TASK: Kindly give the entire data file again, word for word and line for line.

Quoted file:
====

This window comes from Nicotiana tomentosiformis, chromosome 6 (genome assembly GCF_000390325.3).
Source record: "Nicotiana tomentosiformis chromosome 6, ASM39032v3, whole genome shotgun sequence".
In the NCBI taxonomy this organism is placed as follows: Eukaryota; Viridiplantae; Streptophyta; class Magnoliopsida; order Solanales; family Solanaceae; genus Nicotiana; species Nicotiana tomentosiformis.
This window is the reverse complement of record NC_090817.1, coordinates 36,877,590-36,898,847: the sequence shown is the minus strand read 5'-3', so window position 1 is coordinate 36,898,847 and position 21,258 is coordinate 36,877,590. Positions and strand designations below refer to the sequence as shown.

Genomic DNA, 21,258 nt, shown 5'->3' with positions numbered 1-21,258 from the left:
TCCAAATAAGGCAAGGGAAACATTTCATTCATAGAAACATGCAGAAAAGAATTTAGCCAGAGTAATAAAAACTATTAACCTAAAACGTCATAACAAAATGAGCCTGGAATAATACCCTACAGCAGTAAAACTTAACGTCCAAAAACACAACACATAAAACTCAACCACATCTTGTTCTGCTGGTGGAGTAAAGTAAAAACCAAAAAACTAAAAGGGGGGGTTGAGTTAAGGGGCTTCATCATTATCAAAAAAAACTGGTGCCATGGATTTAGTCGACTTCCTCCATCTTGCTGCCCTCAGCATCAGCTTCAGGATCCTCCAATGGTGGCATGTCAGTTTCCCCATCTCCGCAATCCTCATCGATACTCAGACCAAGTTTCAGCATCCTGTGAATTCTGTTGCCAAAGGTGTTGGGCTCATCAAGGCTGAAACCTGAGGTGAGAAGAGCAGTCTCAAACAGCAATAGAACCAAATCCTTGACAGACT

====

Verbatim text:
This window comes from Nicotiana tomentosiformis, chromosome 6 (genome assembly GCF_000390325.3).
Source record: "Nicotiana tomentosiformis chromosome 6, ASM39032v3, whole genome shotgun sequence".
In the NCBI taxonomy this organism is placed as follows: Eukaryota; Viridiplantae; Streptophyta; class Magnoliopsida; order Solanales; family Solanaceae; genus Nicotiana; species Nicotiana tomentosiformis.
This window is the reverse complement of record NC_090817.1, coordinates 36,877,590-36,898,847: the sequence shown is the minus strand read 5'-3', so window position 1 is coordinate 36,898,847 and position 21,258 is coordinate 36,877,590. Positions and strand designations below refer to the sequence as shown.

Genomic DNA, 21,258 nt, shown 5'->3' with positions numbered 1-21,258 from the left:
TCCAAATAAGGCAAGGGAAACATTTCATTCATAGAAACATGCAGAAAAGAATTTAGCCAGAGTAATAAAAACTATTAACCTAAAACGTCATAACAAAATGAGCCTGGAATAATACCCTACAGCAGTAAAACTTAACGTCCAAAAACACAACACATAAAACTCAACCACATCTTGTTCTGCTGGTGGAGTAAAGTAAAAACCAAAAAACTAAAAGGGGGGGTTGAGTTAAGGGGCTTCATCATTATCAAAAAAAACTGGTGCCATGGATTTAGTCGACTTCCTCCATCTTGCTGCCCTCAGCATCAGCTTCAGGATCCTCCAATGGTGGCATGTCAGTTTCCCCATCTCCGCAATCCTCATCGATACTCAGACCAAGTTTCAGCATCCTGTGAATTCTGTTGCCAAAGGTGTTGGGCTCATCAAGGCTGAAACCTGAGGTGAGAAGAGCAGTCTCAAACAGCAATAGAACCAAATCCTTGACAGACT